With no body transportation to manage, funeral home chapels to book or mortician work to pay for, the disposal and funeral process is managed very quickly on your behalf, leaving you free to grieve and concentrate on your loved ones.

3. It’s all about honouring your loved one

With a direct service, there’s no need to decide on the little details such as the lining of the coffin, the finish of the handles or the price of the oak vs mahogany casket.

 

Instead, you can focus on creating a DIY service that is as unique as the loved one you lost in a location personal to you and your family.

4. It’s NOT time dependent

Once your loved one has been cremated/buried, you are able to delay the service until a significant date or other family members are better able to attend.

 

This is particularly important for families with loved ones living abroad or those who are unable to attend until a later date. It also allows for the passage of time, giving the bereaved the change to grieve at their own pace without being forced to organise and manage a funeral.

How to organise a direct funeral

As these types of funerals are becoming more common, more and more funeral homes are offering this service.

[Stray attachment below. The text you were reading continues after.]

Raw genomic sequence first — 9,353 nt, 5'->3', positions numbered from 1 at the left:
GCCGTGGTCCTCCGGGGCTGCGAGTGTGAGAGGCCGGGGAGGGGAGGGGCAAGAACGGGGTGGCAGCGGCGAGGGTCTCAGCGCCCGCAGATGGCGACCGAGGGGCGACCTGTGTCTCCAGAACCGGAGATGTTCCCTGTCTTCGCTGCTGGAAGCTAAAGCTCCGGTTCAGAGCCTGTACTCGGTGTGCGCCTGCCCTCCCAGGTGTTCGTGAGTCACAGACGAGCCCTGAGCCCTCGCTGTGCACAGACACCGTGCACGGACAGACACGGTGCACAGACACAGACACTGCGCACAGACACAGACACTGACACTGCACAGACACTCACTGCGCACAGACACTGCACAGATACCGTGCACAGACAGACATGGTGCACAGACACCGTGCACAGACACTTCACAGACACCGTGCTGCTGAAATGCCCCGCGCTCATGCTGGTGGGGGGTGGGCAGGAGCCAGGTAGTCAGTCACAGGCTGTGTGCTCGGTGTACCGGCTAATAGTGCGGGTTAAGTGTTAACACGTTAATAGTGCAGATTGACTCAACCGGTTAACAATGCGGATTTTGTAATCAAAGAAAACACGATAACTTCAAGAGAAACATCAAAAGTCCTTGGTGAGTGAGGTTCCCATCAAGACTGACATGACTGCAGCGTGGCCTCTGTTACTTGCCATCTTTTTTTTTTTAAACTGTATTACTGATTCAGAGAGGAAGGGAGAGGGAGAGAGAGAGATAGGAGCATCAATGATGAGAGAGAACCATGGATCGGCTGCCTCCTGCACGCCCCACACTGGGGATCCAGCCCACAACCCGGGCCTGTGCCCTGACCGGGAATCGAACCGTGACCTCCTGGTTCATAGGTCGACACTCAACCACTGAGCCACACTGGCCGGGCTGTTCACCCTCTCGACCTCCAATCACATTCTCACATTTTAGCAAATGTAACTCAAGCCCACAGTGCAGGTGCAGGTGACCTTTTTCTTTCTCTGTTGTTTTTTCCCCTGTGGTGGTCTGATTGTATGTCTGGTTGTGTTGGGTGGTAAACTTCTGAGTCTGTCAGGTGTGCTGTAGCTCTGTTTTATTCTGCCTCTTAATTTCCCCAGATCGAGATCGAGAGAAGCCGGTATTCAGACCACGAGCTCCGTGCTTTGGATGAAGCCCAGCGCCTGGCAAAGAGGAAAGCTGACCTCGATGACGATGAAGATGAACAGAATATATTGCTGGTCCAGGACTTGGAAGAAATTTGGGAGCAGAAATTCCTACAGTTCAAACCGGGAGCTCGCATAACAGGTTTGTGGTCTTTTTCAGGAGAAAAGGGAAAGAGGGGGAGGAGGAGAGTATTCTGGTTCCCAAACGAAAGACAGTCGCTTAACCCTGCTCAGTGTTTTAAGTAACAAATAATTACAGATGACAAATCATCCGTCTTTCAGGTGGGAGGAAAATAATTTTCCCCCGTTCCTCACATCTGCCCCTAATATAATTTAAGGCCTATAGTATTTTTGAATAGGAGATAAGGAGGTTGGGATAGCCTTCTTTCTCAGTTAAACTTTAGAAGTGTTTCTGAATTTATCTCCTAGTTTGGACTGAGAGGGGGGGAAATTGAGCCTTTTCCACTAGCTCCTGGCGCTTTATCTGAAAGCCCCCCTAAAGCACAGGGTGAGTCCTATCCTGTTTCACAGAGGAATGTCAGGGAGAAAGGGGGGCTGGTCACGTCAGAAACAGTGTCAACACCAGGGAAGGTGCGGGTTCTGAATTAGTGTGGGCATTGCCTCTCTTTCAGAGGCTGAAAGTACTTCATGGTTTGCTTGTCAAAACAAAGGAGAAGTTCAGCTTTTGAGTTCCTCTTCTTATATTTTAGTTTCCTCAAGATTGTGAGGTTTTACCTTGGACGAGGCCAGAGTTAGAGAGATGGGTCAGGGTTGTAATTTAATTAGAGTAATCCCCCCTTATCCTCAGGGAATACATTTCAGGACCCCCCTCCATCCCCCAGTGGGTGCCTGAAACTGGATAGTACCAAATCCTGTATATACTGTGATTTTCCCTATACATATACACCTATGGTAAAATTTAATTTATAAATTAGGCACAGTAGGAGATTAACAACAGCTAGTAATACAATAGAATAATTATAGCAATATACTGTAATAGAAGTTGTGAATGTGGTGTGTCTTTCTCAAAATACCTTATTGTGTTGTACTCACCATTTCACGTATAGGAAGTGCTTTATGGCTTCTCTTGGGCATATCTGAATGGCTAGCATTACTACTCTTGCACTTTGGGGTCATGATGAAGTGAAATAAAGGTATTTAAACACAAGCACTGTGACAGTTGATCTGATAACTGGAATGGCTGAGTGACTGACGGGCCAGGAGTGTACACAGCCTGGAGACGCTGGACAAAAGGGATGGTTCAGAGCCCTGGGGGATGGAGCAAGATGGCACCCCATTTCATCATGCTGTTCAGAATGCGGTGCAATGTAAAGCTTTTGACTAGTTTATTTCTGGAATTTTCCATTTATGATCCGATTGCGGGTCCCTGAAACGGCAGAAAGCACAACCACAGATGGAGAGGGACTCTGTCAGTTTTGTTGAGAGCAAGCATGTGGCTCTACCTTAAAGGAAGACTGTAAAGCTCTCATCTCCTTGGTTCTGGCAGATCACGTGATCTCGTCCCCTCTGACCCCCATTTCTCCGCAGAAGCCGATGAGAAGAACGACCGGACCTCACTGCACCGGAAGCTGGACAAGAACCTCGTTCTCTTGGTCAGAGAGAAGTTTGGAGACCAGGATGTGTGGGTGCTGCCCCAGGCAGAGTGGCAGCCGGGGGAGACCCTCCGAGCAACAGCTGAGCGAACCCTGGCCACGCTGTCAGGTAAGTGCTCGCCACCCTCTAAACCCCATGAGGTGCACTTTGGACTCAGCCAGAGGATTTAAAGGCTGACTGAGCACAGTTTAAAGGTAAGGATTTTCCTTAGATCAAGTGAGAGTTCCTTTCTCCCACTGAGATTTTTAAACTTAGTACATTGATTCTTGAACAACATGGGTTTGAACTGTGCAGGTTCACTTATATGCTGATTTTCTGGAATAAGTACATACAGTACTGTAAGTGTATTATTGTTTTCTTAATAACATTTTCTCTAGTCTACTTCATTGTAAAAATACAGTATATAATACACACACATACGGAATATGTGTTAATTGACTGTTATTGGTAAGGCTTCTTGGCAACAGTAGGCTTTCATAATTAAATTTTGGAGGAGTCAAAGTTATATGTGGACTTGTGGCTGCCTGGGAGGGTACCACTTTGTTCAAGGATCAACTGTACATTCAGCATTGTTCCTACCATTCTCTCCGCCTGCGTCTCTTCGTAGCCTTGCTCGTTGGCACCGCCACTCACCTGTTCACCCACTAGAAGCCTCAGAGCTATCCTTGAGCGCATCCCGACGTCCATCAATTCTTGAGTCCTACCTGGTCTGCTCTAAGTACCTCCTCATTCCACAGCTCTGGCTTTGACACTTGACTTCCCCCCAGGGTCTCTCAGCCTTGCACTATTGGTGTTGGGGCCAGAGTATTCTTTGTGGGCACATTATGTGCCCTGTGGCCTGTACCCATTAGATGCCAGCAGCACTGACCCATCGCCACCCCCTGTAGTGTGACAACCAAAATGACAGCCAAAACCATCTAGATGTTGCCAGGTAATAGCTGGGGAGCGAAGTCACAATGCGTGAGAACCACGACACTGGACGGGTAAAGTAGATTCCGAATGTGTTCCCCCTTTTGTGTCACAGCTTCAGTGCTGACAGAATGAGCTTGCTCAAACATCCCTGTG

In fact,  94% of the funeral directors questioned for the Sun Life Cost of Dying Report 2017 said that they already offer direct cremations and of the ones that don’t, a fifth plan to.

 

But be mindful that organising a direct funeral through a funeral home should be extremely simple with no additional costs. If you find that the pounds begin to add up, consider organising everything yourself. Here’s how…

  • Arrange for the deceased to be transported from the hospital / mortuary to your chosen crematorium (direct cremation) or funeral home and cemetery (direct burial). You can speak directly with your chosen crematorium or cemetery to arrange this without the need for any intermediary such as a funeral home.
  • Collect the ashes of your loved one in your chosen urn (cremation) or visit the grave site of your loved one.
  • Arrange the memorial service of your choice to be held wherever you like (cremation) or graveside at a later date.

Personalising the perfect memorial

In 2017, in the US, 40% of all cremations were direct cremations, whereas in the UK, only 5% of all funerals were direct.

 

David Bowie even chose a direct cremation in New York rather than the overwhelm of a traditional funeral. This allowed for his family to maintain their privacy during such a difficult time and also to create a memorial and celebration of his life that suited their family and reflected his personality.

 

‘Celebration of life’ type funerals are becoming extremely popular in the UK as they allow complete freedom in the planning of a memorial as unique as the loved on who passed.

 

The freedom of a direct funeral is that there are no rules and no formal steps to follow.

 

Here are some things to think about to create the perfect celebration of the life for your loved one: